What is Depression?
There is often no clear distinction between the low moods we all suffer from at some point in our lives and depression, the state when it becomes an illness which needs treatment. Depression may be mild, moderate or severe.
Mild depression may be difficult to recognize and is quite often missed, but depression is not just a more serious form of sadness or being “off-mood”. When in doubt about the diagnosis, it is helpful to look for the psychological symptoms of depression, such as anhedonia (loss of desire for pleasure).
A more severe form of depression is also known as major depressive disorder (MDD) and may result in suicide. Depression can result from a medical condition or it may be the cause for certain unexplained medical symptoms.
Causes of Depression
A combination of several factors such as genetic, environmental, biochemical, hormonal and psychological variables may result in depression.
- Stressful events. This is a major cause of depression. It can include death of a loved one, failing relationships, divorce, illness or job loss. Sometimes the trauma may have occurred much earlier in life, possibly in childhood, and is only manifesting in adulthood.
- Genetic. Growing up with a depressed parent can result in their children suffering with depression but this may be an environmental consideration rather than genetic. However, there have been cases where twins often show similar patterns of depression even when raised apart.
- Hormonal factors. Cortisol (stress hormone) and melatonin (a hormone secreted by the pineal gland in the brain) have been implicated in depression. 17beta-estradiol (sex hormone predominantly present in females) seems to help overcome depression in women around the time of menopause.
- Biochemical factors. Certain brain chemicals or neurotransmitters such as serotonin, norepinephrine and dopamine have been found to be involved in regulating mood.
- Certain personality traits in people, such as negative thinking, pessimism, low self-esteem or overdependence on others predispose to development of depression.
- Medical conditions such as cancer, myocardial infarction (heart attack), thyroid disorders, stroke or Parkinson’s disease could lead to depressive states.
- Long-term use of certain medication such as antihypertensives (blood pressure medicines), prednisolone or sleeping pills.
- Substance abuse – prescription medication, narcotic drug and alcohol abuse.
Signs and Symptoms of Depression
Mild clinical depression can present with :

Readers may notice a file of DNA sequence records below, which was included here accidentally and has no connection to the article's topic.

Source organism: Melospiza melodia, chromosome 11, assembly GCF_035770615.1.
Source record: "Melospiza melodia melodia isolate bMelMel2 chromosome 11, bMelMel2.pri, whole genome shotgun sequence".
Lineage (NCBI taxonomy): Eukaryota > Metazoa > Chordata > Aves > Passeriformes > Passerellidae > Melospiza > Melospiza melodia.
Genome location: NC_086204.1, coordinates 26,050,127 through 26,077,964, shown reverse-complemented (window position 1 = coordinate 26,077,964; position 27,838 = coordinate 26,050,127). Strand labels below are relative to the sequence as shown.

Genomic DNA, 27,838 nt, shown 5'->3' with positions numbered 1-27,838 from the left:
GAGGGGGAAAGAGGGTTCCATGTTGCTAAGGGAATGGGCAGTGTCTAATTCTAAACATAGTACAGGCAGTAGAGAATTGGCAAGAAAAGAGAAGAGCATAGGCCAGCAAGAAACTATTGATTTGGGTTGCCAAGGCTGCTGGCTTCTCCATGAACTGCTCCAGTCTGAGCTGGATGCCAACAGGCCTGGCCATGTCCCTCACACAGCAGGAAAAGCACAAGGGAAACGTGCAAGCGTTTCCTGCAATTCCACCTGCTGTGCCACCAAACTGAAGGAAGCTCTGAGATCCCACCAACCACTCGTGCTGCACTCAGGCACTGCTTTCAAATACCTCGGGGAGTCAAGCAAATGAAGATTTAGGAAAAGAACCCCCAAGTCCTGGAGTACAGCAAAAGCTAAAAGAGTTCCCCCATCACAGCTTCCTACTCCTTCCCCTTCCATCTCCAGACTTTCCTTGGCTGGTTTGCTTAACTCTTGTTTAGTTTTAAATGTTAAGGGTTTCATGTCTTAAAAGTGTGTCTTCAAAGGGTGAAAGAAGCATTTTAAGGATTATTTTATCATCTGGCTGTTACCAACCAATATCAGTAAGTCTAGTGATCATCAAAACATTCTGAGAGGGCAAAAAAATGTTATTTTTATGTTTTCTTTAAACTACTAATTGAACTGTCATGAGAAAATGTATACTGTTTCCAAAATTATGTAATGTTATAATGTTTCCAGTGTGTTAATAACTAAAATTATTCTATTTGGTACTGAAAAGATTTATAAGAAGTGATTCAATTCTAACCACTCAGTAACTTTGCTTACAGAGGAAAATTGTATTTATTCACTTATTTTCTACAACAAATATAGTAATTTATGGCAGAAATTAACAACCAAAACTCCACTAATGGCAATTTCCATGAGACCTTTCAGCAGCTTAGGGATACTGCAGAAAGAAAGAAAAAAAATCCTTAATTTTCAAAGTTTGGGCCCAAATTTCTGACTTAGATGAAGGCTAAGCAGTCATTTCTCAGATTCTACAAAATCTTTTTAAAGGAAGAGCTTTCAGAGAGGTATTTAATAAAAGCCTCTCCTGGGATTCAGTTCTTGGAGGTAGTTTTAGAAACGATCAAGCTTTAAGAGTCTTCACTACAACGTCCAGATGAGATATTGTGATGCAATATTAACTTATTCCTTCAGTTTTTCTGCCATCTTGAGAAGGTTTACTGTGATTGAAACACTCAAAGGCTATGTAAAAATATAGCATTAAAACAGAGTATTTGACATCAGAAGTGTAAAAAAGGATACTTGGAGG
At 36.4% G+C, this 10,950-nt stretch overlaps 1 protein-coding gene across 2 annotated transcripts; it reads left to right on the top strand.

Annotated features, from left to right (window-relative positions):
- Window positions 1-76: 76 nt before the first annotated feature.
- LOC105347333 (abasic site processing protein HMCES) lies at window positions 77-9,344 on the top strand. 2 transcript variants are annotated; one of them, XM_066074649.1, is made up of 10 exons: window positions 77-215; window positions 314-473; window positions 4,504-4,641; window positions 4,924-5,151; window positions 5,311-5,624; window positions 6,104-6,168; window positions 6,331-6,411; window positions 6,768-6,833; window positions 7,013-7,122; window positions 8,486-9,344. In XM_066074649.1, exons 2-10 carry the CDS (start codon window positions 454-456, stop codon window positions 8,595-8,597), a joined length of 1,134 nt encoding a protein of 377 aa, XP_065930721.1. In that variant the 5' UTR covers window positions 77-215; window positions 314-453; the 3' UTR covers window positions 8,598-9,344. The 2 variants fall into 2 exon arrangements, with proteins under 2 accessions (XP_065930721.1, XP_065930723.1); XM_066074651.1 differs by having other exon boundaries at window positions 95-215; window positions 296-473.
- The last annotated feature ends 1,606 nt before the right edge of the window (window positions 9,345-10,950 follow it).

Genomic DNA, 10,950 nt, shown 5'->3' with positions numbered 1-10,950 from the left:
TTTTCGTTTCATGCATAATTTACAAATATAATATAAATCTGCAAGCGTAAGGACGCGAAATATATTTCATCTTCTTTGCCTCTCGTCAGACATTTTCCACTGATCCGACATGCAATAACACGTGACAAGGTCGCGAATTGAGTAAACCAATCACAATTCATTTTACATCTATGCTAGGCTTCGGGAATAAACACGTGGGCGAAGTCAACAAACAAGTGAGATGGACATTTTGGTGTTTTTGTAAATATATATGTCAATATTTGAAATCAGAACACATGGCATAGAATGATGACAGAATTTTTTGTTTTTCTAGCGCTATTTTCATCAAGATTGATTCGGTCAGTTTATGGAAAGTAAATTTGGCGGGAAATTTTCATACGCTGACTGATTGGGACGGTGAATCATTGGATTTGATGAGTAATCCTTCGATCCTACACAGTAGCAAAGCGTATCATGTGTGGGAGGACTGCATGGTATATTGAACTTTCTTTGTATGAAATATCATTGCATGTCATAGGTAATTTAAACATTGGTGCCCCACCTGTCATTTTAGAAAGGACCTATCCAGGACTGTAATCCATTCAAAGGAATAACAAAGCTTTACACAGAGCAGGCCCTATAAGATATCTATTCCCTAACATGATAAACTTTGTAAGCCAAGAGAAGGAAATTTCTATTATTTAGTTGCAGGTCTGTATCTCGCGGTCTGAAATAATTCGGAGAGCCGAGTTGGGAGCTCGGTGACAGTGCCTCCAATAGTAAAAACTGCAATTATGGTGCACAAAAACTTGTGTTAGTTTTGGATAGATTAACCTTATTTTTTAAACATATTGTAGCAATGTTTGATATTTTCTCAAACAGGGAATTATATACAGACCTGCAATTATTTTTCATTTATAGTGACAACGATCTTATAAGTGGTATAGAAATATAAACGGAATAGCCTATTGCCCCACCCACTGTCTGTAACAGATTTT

- Low mood.
- Problems with sleep – sleeping excessively or too little.
- Poor appetite.
- Negative feelings/emotions.
- Feelings of hopelessness.
- Suicidal thoughts.
Symptoms of Major Depression
Loss of interest or desire for pleasure (anhedonia), along with a low mood states (“feeling down”) in addition to 4 or more of the symptoms below may be indicative of major depression. These symptoms should be present almost every day, for most of the day, for a period of at least 2 weeks for a diagnosis of major depression to made.
- Suicide plans, attempts or recurrent thoughts of self-harm and death.
- Unexplained or inappropriate feelings of guilt, self-reproach or worthlessness.
- Inability to function normally due to sluggish thought process or slow movements (psychomotor retardation) or psychomotor agitation.
- Impaired concentration which is the reduced ability to concentrate.
- Impaired appetite – low appetite with weight loss. Less frequently, there may be an increase in appetite.
- Decreased sleep – usually early morning waking with mood variations during the day, worst in the mornings.
- Low energy and inexplicable tiredness.
Treatment of Depression
Depression should be treated and managed by a medical professional.
Most patients with depression benefit from psychological treatment, such as cognitive behavioural therapy or interpersonal therapy. In case of mild depression, no other treatment may be necessary.
Long-term treatment with antidepressants and other drugs is usually necessary. Most patients respond well to medication and psychotherapy.
- Selective serotonin reuptake inhibitors (SSRIs) such as fluoxetine or sertraline are commonly used to treat depression.
- Tricyclic antidepressants such as dosulepin or amitriptyline may also be given. Monoamineoxidase (MAO) inhibitors are less commonly used nowadays.
Antidepressants, together with antipsychotic drugs, may need to be used when delusions or hallucinations are present with depression. Electroconvulsive therapy (ECT) may also be indicated in depression with delusions or hallucinations. In bipolar depression, in addition to the above treatment, lithium or valproate prophylaxis may be helpful.